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Friday, 9 March 2012

Check out the Mesolithic Forest


Apparently there are very low tides tomorrow in the middle of the day -- so if you live in West Wales, it's the perfect time to have a look at the submerged forest, across which our Mesolithic ancestors used to roam.

The forest is present between the tide marks, but in the summer it is usually hidden beneath the beach sand (which, as any geomorphologist will tell you, accumulates in the summer and is washed out to sea in the winter.)  So now is a perfect time, before beaches start to aggrade again.  Tree stumps, branches, root systems, and even peaty beds with soft vegetable matter and nuts and seeds, can be seen.  Generally the peat beds and traces of woodland vegetation are resting on either broken bedrock or glacial and fluvio-glacial sediments.  In Newport Bay, a couple of weeks ago, I found quite a large expanse of Irish Sea till underneath the submerged forest -- quite close to the main car park for Traeth Mawr. 

I have always dreamed of finding a skeleton, or a set of antlers, or maybe even a skull and horns belonging to some great beast, but the best I have been able to manage, after years of searching, is some hazel nuts with the nuts still intact inside the shells, some 7,000 years old........

8 comments:

chris johnson said...

Fascinating. I go to Amroth (near Tenby) where forest remains are visible for a long distance at low tide.

Tony H said...

Any further news, identification-wise, as to the erratic you observed in the Newport estuary (previous Post in February)? Have you sent your samples off to a friendly rock specialist?

chris johnson said...

Brian,
Is 5000 BC the exact date do you think?

BRIAN JOHN said...

No -- the wooded area offshore must have spanned several thousand years, dating from a time when the climate was warm enough for extensive woodland growth after the onset of the Holocene, right up to the time when a particular area of woodland was finally overwhelmed by a rising sea level. There are lots of radiocarbon dates around 6000 BP - 4500 BP -- but others around 7,000 BP. At lower levels -- probably in areas now permanently submerged -- there will be forests that were older and were submerged earlier.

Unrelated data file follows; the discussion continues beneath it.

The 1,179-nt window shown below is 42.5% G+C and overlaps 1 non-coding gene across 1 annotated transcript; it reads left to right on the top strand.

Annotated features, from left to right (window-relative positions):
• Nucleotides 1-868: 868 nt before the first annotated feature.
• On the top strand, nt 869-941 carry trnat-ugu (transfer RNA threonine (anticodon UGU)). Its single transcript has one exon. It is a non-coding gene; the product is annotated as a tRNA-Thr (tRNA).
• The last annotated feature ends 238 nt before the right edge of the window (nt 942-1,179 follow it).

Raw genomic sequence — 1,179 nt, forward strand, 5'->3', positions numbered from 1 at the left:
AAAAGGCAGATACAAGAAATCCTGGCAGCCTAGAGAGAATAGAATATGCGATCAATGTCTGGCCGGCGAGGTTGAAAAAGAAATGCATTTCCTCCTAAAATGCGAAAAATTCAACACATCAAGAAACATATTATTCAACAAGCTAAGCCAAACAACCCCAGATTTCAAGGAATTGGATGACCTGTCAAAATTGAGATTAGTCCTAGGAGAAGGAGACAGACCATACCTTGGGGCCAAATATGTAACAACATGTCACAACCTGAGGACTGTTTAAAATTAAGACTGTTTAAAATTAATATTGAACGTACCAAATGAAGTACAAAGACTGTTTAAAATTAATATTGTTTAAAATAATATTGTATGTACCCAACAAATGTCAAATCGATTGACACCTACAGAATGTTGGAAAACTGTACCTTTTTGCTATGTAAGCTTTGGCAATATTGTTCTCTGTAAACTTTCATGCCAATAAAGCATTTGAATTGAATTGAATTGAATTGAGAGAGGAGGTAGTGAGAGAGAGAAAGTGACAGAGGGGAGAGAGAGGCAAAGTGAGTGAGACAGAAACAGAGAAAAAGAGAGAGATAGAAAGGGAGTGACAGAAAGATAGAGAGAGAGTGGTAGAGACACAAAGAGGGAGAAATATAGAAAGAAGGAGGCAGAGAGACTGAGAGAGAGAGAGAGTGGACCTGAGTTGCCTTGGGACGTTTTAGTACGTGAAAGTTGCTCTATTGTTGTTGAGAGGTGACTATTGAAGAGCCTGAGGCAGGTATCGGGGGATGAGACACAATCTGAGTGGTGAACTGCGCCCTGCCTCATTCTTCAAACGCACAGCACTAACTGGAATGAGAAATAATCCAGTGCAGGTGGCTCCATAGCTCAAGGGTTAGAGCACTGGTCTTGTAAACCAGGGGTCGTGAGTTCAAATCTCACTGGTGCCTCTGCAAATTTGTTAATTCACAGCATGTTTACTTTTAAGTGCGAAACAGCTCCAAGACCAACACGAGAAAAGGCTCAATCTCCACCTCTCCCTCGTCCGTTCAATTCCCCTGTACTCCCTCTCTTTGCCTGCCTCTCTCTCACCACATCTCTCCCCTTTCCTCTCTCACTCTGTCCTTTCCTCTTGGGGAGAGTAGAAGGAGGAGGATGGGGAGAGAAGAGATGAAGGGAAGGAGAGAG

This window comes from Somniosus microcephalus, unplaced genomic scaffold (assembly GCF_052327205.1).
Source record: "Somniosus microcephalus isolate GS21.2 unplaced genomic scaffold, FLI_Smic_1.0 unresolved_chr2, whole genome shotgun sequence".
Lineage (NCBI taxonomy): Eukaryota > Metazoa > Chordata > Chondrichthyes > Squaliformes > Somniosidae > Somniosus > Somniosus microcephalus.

Robert John Langdon said...

What is interesting is the carbon dates - 7000BP to 4500BP, which is when the sea level finally flooded this area after the great Ice Age melt like doggerland.

The reality of course is that from sea level data this was dry land for many tens of thousands of years. Covered in ice during the last major ice age, tundra thereafter and then finally green and pleasant land with trees as Wales and Ireland did not exist, as this area was part of a single land mass until 12,000BP.

Consequently, we should get RC dating going back a lot further - but we don't!

This shows that either it is only the last objects in prehistory of an ancient area that are left buried or swamped that we seem to find - rather than a staggered complete history OR that the separation was much later and the Sea level data is consequently wrong!

RJL

chris johnson said...

Minor details, Robert, in the way of comment.

The Doggerland flooding was not due to ice melting, rather to an undersea shift (earth quake/landslide) off Norway which gave rise to a Tsunami type effect. It happened suddenly and with catastrophic effect. Not sure how this would have effected West Wales as the net sea level was not influenced beyond the continuing glacial melting that eventually separated UK and Europe definitively.

The disconnect between Ireland and Wales happened earlier than 10k BC, I think, the last connection being in the North. Thus some people argue for a North to South colonization of Ireland rather than South to North. Still I puzzle about the folk memory in the Mabinogian that refers to walking between Ireland to Wales - how ancient is that?

I think Brian's input fits my understanding. The general sea level reached approximately current level around 2500 BC.

BRIAN JOHN said...

Chris -- Doggerland was flooded, like everywhere else around the shores of the UK, by the Holocene rise in sea level following deglaciation. There may have been minor events (including catastrophic ones) but this event was gradual and inevitable -- disturbed maybe in some details by eustatic / isostatic interactions. (That's because the northern part of the North Sea was depressed by glaciation, and then needed to recover afterwards by crustal uplift.)

chris johnson said...

Think we say the same, other than the tsunami would not have been minor for people caught in its path. They would have been torn apart.

So minor in a geological sense, catastrophic culturally.